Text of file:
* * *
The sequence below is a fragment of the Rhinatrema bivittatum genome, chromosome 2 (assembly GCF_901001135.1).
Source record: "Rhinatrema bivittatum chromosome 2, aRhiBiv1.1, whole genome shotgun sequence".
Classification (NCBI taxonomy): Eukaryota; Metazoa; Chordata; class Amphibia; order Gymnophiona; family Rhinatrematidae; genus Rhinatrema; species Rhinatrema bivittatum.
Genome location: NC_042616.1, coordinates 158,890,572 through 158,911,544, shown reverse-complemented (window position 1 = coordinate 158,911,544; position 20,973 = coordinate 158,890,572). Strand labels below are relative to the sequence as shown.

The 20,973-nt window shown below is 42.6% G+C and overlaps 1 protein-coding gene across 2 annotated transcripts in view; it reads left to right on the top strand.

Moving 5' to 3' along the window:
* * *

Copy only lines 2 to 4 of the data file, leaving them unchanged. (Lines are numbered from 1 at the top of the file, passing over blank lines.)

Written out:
Source record: "Rhinatrema bivittatum chromosome 2, aRhiBiv1.1, whole genome shotgun sequence".
Classification (NCBI taxonomy): Eukaryota; Metazoa; Chordata; class Amphibia; order Gymnophiona; family Rhinatrematidae; genus Rhinatrema; species Rhinatrema bivittatum.
Genome location: NC_042616.1, coordinates 158,890,572 through 158,911,544, shown reverse-complemented (window position 1 = coordinate 158,911,544; position 20,973 = coordinate 158,890,572). Strand labels below are relative to the sequence as shown.